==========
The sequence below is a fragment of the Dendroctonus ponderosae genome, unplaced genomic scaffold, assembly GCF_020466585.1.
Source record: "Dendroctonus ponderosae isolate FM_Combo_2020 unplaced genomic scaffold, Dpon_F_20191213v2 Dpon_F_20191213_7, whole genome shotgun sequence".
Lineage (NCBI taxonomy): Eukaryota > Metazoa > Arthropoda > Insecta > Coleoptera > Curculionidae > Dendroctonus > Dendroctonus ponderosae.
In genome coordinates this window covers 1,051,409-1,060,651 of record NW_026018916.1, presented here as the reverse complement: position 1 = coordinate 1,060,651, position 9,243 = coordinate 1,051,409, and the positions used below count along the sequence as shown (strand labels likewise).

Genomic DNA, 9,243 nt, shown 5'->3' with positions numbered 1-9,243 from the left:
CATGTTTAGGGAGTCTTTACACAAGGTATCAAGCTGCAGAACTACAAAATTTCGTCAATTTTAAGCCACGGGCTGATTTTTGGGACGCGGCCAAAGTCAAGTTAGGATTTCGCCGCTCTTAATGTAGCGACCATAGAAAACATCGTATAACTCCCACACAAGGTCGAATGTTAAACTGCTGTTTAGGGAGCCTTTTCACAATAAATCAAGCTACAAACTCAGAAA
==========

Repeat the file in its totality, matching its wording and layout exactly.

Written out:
The sequence below is a fragment of the Dendroctonus ponderosae genome, unplaced genomic scaffold, assembly GCF_020466585.1.
Source record: "Dendroctonus ponderosae isolate FM_Combo_2020 unplaced genomic scaffold, Dpon_F_20191213v2 Dpon_F_20191213_7, whole genome shotgun sequence".
Lineage (NCBI taxonomy): Eukaryota > Metazoa > Arthropoda > Insecta > Coleoptera > Curculionidae > Dendroctonus > Dendroctonus ponderosae.
In genome coordinates this window covers 1,051,409-1,060,651 of record NW_026018916.1, presented here as the reverse complement: position 1 = coordinate 1,060,651, position 9,243 = coordinate 1,051,409, and the positions used below count along the sequence as shown (strand labels likewise).

Genomic DNA, 9,243 nt, shown 5'->3' with positions numbered 1-9,243 from the left:
CATGTTTAGGGAGTCTTTACACAAGGTATCAAGCTGCAGAACTACAAAATTTCGTCAATTTTAAGCCACGGGCTGATTTTTGGGACGCGGCCAAAGTCAAGTTAGGATTTCGCCGCTCTTAATGTAGCGACCATAGAAAACATCGTATAACTCCCACACAAGGTCGAATGTTAAACTGCTGTTTAGGGAGCCTTTTCACAATAAATCAAGCTACAAACTCAGAAA